The closer role is up for grabs for the second straight season in Chicago Cubs spring camp this 2009. At least that is what Lou Piniella might have you believe. We know Lou likes competition in Spring Training, and why not, it seems to work. But it all begs the question of whether the closers role is really up for grabs or not?
The "Closer's" role is a fairly new specialization in major league baseball, dating back to the 1970's. The idea of taking a lead into the 9th and winning the game is what makes the closer title and the closer role seem to be one of the most flashy and the most important roles in Major League Baseball. The salaries of successful closers certainly resemble this thought process. But how important is the role of closer? How do you place more value or more importance on the last three outs of a game than any other three outs in a game? Is it just the thought of taking a lead into the 9th that makes the idea of having an unstopable closer seem so necessary? Last season the New York Yankees lead by one of baseball's best and future hall of fame closers saved 82% of their save opprtunities in total, Toronto saved 80%, Tampa Bay and Philidelphia (the World Series teams) each saved 76%. Down near the middle of the pack is the National League's best regular season team, The Cubs, with 65%. Kerry Wood saved 34/40 for a respectable save percentage of 85%. One way of explaining this might be that the rest of the bullpen let the Cubs down. But the truth is that you won't have your closer available for every save opportunity. Sometimes a closer has to get the bottom of the order out, sometimes the top, or the middle of the order. Sometimes a closer has the maximum three run lead and sometimes the minimum one run lead. All of these factors do effect average save percentages considerably. Yet the Chicago Cubs ranked 6th in baseball in 2008 in Save Opportunities with 68.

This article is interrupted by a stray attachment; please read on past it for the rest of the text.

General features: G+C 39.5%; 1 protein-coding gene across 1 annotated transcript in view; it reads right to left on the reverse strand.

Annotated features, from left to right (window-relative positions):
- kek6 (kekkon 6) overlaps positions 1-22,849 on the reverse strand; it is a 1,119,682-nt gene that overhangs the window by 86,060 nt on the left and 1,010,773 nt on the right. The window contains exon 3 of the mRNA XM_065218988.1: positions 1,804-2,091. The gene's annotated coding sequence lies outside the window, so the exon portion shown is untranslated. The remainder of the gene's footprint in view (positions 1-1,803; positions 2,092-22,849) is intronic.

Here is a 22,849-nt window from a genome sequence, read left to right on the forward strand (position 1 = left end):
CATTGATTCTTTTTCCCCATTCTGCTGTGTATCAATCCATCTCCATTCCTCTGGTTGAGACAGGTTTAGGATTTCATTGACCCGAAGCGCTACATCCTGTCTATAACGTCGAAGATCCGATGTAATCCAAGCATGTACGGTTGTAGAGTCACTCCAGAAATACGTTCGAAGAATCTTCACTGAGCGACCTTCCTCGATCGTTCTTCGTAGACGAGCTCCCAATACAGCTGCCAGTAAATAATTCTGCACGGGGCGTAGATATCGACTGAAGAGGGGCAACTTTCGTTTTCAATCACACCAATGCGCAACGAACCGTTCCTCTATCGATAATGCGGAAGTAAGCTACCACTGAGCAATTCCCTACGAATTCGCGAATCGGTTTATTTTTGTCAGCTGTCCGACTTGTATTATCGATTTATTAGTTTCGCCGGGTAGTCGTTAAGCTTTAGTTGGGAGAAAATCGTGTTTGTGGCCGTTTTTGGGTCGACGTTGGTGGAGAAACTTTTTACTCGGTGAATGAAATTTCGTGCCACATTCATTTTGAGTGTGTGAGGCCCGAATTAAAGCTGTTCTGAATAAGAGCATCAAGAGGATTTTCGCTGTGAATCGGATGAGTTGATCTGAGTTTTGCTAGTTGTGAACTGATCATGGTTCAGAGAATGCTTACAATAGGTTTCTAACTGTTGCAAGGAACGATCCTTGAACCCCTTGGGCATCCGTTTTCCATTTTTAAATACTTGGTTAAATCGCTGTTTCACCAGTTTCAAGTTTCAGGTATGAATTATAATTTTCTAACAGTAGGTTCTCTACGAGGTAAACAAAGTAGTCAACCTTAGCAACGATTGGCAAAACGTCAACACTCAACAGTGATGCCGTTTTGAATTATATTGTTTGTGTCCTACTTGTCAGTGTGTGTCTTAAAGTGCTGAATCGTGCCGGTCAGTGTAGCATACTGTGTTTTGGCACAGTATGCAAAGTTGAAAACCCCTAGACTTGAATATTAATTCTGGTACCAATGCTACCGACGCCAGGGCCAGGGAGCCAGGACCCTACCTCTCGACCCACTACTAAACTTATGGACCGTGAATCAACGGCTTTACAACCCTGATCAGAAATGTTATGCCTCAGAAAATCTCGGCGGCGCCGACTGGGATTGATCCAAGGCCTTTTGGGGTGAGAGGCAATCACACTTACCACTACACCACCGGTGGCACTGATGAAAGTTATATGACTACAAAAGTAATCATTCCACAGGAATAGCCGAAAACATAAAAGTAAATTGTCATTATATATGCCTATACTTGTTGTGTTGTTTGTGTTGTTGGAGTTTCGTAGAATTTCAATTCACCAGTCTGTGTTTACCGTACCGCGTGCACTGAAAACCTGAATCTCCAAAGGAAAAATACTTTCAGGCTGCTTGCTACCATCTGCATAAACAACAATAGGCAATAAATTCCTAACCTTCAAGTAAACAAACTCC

Based on the numbers above it looks like a couple of statements would hold true. The better the starting pitching, and the team, offense included, the more save ops you will see. In some cases teams with high save percentages had good seasons, the world series teams included, but in other cases The Kansas City Royals, saved 73%, good for 7th in baseball, were never in contention.
Carlos Marmol has shined the past two seasons as the Cubs utility pitcher. This is a role Jerry Crasnick of ESPN believes may cause him to be over used despite his value. With a solid option at Closer in 2008 in Kerry Wood, Carlos Marmol was the perfect guy to get him the ball, whether that meant strikeout the side with the bases loaded in the 6th or pitching a 1-2-3 eigth inning. He has been Lou Piniella's trouble shooter.
If during this spring it comes down to who's the better pitcher in the closer race, we know Carlos Marmol has already won. But what will the Cubs record look like without Marmol to come in whenever we need him? Is this a role somebody like a healthy Angel Guzman could fill in Marmol's abscense? Big shoes to fill. But perhaps Jerry Crasnick is right, the best way to protect Marmol's health is to make him closer, even if it is not the best thing for the Cubs. The closer role does seem slightly overrated in terms of its importance, but then that really seems to depend on the game. The best the Cubs and their fans can hope for is many more healthy seasons of Carlos Marmol anchoring the bull pen in whatever role he has been assigned.